2013 Coal Forecast
The Long and Short of Coal's Success
Admittedly, there haven't been too many reasons for us to get excited over coal during the last several years — not here in the United States, anyway.
Coal carries with it a stigma the industry is desperately trying to shake.
And it's this dirty reputation that has put coal at a huge disadvantage in the U.S...
(I've never been a fan of the clean coal myth.)
But 90% of our coal consumption — approximately 900 million short tons every year — goes toward electrical power, feeding over 1,400 generators across the country.
Coal also happens to be our largest source for electricity:
Coal's share in our electrical generation has been slowly falling over the last ten years — and according to the EIA, natural gas has been gaining traction for nearly a decade.
Not only is our gas production at record levels, but the U.S. is building the infrastructure to match it.
In the last 20 years, nearly all of the new electric generators built in the U.S. are geared toward natural gas:
Just last week, the proposal for the first new power plant fueled exclusively by Marcellus Shale gas was approved. The plant is slated for construction in Pennsylvania.
To put that into decision into perspective, remember that nearly 60% of Pennsylvania's power in 2000 came directly from coal...
That amount dropped to less than half just ten years later.
These upcoming power plants are in addition to the growing number of pipeline projects that will keep Marcellus production flowing.
With our energy picture quickly shifting away from coal, why then are we expecting a boost in demand in 2013?
2013 Coal Outlook
Here's the rub: The huge gains made by natural gas companies are also their Achilles' heel.
I pointed out last week in my 2013 natural gas forecast that record production levels have directly caused prices to collapse since 2008 as well as a severe slowdown in drilling activity...
Factor in producers starting to shut-in their natural gas wells, and we are unquestionably led to higher prices next year.
This in turn means coal will become more cost-competitive with natural gas.
In the first chart, notice how coal regains some lost ground in 2013. Granted, this is far from a lasting victory for coal, because those gas producers can simply turn the taps back, on should prices rise too much.
In other words, more expensive natural gas (compared to today's ultra-low prices) is on the way, but we aren't expecting a price spike to occur.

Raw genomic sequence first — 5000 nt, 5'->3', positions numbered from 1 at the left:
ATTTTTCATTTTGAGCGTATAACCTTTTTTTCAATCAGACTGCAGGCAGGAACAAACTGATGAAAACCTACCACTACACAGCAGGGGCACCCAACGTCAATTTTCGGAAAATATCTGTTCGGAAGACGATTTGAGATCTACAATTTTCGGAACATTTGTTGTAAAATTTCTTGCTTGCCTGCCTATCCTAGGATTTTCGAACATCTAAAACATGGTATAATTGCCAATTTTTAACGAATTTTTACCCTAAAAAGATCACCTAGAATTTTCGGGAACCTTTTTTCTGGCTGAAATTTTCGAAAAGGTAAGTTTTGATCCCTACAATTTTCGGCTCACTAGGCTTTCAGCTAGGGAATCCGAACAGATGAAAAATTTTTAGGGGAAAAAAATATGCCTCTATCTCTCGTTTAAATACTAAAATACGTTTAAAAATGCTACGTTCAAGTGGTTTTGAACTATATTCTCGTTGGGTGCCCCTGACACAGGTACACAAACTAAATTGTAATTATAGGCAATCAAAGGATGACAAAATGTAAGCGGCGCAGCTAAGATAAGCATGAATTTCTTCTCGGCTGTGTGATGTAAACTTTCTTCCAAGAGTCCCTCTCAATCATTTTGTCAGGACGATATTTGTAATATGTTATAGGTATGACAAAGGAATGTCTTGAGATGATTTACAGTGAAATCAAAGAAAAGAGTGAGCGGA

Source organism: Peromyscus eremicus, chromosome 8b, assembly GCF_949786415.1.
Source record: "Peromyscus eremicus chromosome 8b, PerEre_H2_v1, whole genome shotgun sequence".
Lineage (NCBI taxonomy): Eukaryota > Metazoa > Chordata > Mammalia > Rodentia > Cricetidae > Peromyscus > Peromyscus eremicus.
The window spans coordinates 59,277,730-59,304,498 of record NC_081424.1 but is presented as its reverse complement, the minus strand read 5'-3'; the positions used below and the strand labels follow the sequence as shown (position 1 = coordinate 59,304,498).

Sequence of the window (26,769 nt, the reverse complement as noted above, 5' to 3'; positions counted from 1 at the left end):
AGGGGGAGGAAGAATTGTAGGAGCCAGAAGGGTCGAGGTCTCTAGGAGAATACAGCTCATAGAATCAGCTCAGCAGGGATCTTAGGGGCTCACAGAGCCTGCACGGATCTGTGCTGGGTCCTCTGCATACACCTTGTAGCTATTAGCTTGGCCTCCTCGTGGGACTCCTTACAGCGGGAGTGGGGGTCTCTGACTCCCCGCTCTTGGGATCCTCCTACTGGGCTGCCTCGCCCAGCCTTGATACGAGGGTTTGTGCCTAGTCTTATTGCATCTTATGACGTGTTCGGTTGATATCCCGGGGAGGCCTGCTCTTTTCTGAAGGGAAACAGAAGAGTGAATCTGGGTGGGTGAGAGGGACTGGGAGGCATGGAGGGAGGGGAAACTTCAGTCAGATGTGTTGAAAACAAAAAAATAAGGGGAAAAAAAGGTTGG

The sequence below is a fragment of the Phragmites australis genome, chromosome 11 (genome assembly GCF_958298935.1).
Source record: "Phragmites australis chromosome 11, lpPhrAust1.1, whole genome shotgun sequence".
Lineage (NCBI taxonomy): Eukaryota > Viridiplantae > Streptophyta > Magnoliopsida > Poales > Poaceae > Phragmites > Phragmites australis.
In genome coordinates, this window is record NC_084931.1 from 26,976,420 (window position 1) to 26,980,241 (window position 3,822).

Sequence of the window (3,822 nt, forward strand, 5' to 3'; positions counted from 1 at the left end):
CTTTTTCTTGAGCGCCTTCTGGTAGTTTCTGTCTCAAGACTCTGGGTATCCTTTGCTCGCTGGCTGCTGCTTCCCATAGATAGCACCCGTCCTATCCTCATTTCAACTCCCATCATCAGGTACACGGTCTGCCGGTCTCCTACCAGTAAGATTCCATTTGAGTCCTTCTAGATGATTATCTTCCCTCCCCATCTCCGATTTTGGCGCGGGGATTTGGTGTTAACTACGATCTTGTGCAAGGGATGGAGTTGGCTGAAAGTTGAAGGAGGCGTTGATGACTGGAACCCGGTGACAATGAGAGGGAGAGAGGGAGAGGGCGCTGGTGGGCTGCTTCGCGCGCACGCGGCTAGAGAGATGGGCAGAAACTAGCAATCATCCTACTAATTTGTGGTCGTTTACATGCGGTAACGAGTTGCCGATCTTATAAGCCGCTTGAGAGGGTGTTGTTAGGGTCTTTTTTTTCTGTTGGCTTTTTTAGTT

Coal producers have one last ace in the hole to fuel their long-term success...
It's true we may be phasing out domestic usage of coal during the next several decades. We certainly aren't expecting the U.S. (or any of the OECD countries, for that matter) to drive demand in the long term.
But very real growth will is still taking place in other parts of the globe.
This much has been obvious since the 1980s:
China accounted for about 46% of the world's coal production last year, while Chinese imports increased 20% to roughly 223 million tonnes — a 78% year-over-year increase. By 2016, Chinese imports are projected to reach as high as 450 million tonnes.
Right next door, India's coal consumption is rapidly climbing — and at a stronger pace than China's:
As my colleague Jeff Siegel put it recently, “King Coal is heading East."
Unlike natural gas, coal producers have the ability to export their product overseas.
More of our coal was shipped to Europe than Asia in 2011, and any further supply disruptions in major Asian exporters like Australia and Indonesia will be turned into an advantage by U.S. coal producers.
The critical point for individual investors like us is to find the stable and secure players in the coal sector — companies like Peabody Energy that will have a bright, long-lasting position in the global coal trade.
Until next time,
A true insider in the technology and energy markets, Keith’s research has helped everyday investors capitalize from the rapid adoption of new technology trends and energy transitions. Keith connects with hundreds of thousands of readers as the Managing Editor of Energy & Capital, as well as the investment director of Angel Publishing's Energy Investor and Technology and Opportunity.
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Energy Demand will Increase 58% Over the Next 25 Years
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